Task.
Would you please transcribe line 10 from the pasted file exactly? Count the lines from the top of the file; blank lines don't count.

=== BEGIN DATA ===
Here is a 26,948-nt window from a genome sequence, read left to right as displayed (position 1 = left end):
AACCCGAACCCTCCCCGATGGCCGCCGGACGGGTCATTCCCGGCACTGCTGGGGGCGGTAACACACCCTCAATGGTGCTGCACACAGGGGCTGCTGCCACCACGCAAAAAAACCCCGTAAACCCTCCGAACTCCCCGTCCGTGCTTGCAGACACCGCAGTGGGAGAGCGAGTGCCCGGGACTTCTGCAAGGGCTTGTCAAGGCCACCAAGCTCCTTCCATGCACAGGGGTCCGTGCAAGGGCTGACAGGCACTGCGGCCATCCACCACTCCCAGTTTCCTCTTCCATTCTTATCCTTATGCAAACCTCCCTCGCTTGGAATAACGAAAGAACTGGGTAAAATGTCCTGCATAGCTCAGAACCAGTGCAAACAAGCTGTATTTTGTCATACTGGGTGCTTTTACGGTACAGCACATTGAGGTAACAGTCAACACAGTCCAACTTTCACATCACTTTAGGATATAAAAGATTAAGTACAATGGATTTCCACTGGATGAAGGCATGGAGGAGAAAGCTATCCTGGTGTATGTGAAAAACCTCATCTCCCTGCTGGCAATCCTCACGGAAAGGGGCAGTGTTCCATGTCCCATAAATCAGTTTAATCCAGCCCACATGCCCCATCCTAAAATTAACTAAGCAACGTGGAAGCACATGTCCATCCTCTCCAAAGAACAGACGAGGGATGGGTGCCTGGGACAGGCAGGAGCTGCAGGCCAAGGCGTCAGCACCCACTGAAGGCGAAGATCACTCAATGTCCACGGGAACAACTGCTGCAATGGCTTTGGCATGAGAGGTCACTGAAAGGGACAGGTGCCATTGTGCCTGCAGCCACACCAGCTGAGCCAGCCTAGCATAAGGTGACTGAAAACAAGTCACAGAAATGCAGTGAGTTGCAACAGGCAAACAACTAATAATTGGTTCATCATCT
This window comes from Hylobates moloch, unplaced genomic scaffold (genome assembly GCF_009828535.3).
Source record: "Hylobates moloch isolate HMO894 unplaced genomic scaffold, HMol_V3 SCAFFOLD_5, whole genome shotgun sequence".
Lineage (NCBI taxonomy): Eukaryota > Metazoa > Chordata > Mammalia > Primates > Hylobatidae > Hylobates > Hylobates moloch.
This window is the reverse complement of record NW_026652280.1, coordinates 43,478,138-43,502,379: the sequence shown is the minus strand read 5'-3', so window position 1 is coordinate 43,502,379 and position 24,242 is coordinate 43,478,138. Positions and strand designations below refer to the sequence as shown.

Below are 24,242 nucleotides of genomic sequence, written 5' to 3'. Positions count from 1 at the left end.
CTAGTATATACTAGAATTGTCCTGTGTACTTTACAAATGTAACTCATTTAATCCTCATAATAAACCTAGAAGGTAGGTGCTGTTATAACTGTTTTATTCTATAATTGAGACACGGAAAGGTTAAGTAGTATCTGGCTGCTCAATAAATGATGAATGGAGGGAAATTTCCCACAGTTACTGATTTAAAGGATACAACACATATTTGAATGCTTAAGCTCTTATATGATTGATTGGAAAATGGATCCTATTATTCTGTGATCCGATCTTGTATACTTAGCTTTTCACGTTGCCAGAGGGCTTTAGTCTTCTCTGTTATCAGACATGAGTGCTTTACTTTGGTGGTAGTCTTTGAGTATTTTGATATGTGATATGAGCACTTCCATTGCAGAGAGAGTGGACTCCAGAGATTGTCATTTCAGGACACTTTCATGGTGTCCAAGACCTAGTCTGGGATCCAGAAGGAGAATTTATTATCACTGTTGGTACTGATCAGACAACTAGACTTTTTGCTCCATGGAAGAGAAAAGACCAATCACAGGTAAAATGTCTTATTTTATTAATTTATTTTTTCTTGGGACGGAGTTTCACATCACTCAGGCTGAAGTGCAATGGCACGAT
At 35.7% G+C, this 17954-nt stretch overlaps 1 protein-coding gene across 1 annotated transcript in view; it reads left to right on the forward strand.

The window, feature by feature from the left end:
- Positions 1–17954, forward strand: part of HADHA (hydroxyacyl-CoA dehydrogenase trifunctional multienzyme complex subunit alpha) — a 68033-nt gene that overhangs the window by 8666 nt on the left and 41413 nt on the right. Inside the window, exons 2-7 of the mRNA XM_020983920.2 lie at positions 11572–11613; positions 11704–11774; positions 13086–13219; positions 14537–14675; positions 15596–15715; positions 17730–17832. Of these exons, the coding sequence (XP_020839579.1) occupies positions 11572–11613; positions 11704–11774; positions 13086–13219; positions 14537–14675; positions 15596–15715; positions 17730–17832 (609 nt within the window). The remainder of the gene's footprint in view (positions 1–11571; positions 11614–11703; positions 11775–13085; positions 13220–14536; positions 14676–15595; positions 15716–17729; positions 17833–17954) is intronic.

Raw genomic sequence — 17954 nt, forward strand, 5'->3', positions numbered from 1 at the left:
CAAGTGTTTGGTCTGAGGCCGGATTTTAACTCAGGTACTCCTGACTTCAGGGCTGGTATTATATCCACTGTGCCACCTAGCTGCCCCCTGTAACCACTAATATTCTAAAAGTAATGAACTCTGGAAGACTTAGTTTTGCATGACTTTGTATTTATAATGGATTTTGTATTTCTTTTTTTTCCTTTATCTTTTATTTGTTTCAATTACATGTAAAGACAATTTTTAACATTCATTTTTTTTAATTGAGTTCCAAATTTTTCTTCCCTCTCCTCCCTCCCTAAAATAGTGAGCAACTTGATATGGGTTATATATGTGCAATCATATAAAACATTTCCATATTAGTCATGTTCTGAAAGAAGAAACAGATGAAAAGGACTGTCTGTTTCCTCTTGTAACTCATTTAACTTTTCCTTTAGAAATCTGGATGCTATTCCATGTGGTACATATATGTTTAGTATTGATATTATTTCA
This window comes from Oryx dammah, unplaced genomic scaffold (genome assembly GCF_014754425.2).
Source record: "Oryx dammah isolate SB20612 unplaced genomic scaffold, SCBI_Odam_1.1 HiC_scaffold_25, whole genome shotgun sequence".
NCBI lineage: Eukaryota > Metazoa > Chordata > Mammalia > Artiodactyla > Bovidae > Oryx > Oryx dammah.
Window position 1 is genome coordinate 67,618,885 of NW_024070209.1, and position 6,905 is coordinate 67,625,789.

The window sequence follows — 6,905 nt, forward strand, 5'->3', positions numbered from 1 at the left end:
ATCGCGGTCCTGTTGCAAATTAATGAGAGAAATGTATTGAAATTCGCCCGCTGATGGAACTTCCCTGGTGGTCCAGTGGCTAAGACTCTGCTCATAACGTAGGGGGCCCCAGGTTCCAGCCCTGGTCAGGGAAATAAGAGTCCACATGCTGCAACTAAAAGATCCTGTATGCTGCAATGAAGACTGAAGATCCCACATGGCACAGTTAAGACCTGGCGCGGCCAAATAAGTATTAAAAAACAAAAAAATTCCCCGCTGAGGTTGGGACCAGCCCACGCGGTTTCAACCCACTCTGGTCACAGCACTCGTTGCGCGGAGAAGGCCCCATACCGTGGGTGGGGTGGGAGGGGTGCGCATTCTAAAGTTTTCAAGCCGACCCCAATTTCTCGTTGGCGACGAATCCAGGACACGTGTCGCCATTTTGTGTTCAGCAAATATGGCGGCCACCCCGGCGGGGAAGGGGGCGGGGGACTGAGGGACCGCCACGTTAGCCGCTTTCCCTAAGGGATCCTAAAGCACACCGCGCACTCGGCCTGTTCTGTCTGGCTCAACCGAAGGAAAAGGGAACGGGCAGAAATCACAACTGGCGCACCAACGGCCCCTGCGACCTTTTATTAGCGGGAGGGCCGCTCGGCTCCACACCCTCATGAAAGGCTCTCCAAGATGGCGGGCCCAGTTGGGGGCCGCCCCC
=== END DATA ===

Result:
The window, feature by feature from the left end: